Patients With TBI Fare Worse In The Long Term When Treated With Induced Hypothermia

TBI
TBIs treated with therapeutic hypothermia may fare worse in the long run than those receiving standard treatments. r. nial bradshaw, CC BY 2.0.

Using body-cooling therapies to help those with traumatic brain injuries (TBI) is not as safe of an option for reducing brain swelling as previously thought, a new study published in the New England Journal of Medicine has found. Known as induced hypothermia, the practice involves lowering a person’s body temperature, and researchers found it actually hindered long-term recovery from a TBI while also increasing a patient’s risk of disability or death thereafter.

TBIs occur more frequently than we may know, which makes employing safe and effective treatments all the more crucial. According to the study, two million people each year are diagnosed with a TBI, usually the result of a fall or car accident; 50,000 die as a result, while 80,000 suffer from a disability.

Before the research, cooling down a person’s body to help them recover from a TBI was a common practice in intensive care units throughout parts of Europe and North America. Therapeutic hypothermia typically involves cooling a patient’s core body temperature to between 89.6 degrees  and 93.2 degrees. It’s most commonly used in patients who cannot regain consciousness after cardiac arrest, despite their circulation restarting. To cool the patient’s body, they are given ice cold intravenous drips within the 10 days following their accident, along with cold water blankets or cooling pads, which are applied to the body for at least 48 hours.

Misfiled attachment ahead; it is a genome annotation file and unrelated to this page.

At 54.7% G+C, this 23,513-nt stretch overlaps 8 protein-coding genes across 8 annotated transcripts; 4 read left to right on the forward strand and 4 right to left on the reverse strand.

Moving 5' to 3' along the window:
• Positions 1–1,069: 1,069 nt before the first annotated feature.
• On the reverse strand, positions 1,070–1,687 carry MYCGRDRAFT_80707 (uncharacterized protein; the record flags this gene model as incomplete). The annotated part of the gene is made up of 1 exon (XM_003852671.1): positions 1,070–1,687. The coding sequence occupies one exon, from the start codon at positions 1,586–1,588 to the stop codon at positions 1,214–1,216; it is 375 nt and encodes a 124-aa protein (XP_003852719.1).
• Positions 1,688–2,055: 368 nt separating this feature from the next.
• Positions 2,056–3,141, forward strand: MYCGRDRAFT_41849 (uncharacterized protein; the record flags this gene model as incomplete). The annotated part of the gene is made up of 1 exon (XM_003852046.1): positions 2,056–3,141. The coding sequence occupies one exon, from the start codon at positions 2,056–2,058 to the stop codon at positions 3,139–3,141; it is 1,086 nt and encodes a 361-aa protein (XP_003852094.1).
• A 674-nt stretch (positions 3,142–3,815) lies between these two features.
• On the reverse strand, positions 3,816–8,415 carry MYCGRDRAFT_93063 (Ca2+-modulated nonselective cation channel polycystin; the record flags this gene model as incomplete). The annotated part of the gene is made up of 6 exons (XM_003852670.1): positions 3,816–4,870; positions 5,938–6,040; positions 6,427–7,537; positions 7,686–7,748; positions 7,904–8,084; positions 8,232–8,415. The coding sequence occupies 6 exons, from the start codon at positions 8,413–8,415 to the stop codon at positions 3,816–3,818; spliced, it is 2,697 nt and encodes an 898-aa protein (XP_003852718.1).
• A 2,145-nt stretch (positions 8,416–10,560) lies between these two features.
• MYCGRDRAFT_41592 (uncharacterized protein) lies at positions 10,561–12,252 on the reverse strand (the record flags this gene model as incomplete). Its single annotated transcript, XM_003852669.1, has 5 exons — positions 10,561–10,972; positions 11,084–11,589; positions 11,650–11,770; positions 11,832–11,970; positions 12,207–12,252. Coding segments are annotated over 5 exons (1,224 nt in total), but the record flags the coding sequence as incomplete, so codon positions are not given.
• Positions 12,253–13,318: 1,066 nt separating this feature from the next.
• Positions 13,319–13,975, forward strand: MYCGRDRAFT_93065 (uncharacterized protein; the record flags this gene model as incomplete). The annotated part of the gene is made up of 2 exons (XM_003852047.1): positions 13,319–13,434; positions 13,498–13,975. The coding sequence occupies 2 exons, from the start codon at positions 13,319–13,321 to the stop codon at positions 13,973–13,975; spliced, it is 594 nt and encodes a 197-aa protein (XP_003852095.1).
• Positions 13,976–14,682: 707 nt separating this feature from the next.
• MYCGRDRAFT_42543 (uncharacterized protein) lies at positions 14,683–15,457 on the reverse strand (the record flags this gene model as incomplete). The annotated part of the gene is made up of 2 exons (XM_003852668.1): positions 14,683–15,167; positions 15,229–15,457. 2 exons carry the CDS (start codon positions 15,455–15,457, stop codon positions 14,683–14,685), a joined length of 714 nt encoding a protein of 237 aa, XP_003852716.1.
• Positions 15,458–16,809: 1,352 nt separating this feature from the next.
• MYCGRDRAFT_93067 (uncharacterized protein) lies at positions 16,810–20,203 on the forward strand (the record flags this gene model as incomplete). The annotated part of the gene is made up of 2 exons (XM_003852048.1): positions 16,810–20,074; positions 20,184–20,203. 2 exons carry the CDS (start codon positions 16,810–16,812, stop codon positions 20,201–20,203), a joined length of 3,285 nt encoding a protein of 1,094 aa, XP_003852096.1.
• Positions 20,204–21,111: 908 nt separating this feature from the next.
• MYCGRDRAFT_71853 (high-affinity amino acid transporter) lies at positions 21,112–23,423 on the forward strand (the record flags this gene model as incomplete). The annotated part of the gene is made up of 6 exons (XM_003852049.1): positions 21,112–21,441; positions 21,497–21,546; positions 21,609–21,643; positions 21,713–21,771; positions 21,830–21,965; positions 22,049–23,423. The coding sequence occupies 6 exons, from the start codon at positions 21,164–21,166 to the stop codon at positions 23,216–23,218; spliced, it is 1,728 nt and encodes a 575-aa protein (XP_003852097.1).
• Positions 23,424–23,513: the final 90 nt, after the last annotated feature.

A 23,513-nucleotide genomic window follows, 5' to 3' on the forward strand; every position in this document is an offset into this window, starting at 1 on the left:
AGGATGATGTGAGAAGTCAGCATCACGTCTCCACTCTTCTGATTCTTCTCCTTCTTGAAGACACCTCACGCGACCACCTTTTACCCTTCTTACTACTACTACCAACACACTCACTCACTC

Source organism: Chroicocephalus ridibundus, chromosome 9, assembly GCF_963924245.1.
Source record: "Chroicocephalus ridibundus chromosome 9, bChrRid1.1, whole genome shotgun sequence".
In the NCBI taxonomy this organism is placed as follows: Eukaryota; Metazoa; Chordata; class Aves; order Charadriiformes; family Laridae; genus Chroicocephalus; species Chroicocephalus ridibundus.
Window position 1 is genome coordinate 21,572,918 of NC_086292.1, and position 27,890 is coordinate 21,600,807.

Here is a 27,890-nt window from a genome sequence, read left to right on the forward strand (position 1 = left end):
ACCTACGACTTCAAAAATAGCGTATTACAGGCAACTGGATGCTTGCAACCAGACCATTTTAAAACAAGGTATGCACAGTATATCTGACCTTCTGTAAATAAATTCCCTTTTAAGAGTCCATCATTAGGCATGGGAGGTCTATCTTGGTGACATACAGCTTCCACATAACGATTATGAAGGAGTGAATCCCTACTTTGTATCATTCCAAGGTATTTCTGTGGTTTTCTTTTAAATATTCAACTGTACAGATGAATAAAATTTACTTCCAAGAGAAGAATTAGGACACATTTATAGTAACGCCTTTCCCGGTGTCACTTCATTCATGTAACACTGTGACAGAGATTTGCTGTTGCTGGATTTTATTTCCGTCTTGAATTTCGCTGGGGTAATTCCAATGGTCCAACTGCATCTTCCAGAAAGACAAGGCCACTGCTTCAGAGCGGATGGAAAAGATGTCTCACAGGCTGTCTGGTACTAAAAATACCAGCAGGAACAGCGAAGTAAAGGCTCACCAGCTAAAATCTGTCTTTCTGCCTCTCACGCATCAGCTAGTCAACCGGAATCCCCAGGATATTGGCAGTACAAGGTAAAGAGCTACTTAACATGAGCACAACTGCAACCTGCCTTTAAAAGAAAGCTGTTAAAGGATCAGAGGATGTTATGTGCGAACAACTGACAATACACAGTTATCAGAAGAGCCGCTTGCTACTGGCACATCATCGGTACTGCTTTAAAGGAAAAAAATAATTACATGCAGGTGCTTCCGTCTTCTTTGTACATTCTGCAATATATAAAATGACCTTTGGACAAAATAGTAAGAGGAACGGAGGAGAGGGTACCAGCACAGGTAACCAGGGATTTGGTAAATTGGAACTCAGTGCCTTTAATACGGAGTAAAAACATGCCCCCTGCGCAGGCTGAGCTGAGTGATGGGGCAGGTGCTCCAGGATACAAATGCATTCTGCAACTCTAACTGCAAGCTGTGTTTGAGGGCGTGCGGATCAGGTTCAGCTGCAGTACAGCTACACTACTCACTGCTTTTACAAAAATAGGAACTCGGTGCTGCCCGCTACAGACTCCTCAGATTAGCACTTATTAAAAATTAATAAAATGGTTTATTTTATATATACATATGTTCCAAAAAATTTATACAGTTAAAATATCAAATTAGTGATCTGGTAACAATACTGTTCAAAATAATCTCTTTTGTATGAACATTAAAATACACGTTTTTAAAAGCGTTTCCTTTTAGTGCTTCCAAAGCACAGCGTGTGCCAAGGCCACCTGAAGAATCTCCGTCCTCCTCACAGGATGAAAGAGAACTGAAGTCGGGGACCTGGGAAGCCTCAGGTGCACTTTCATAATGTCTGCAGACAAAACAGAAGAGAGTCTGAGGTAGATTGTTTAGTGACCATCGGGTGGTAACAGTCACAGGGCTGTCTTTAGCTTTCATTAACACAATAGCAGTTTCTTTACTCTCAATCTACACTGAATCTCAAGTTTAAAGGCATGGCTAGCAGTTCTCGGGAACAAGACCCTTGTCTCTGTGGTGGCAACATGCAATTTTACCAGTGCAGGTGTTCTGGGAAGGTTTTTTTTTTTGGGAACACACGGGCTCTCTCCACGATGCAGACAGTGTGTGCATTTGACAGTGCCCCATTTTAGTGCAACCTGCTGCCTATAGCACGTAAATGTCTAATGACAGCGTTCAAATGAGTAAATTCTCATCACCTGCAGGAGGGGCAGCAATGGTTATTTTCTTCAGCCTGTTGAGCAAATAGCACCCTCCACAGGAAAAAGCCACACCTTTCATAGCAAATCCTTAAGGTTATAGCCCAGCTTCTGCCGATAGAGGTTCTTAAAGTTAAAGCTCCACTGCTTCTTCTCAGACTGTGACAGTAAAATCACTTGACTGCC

These procedures, however, were completed despite little clinical research on the long-term effects of the treatment. The current international study, led by the University of Edinburgh, peers into the unexamined effects on a patient’s long-term recovery. Tracking nearly 400 cases of traumatic brain injuries and spanning 18 countries, the researchers might have debunked the belief that therapeutic hypothermia is a safe method to remove swelling in the brain.

Out of the 400 people being treated for TBI, about half was given induced hypothermia, while the other half was treated with another standard procedure. Overall, the researchers found that patients who had received induced hypothermia experienced a reduction of built up pressure in their skull following the injury. However, six months down the line, patients’ recovery seemed to be much worse when compared to patients who received standard care. Because of these results, the doctors were forced to end the trial early in order to avoid harming their patients.

The researchers plan to present their findings on Oct. 7 at the European Society of Intensive Care Medicine Annual Congress in Berlin. They will also discuss their trials at the Neurocritical Care Society annual meeting in Scottsdale, Arizona on Oct. 9.

Source: Andrews P, et al. New England Journal of Medicine. 2015.

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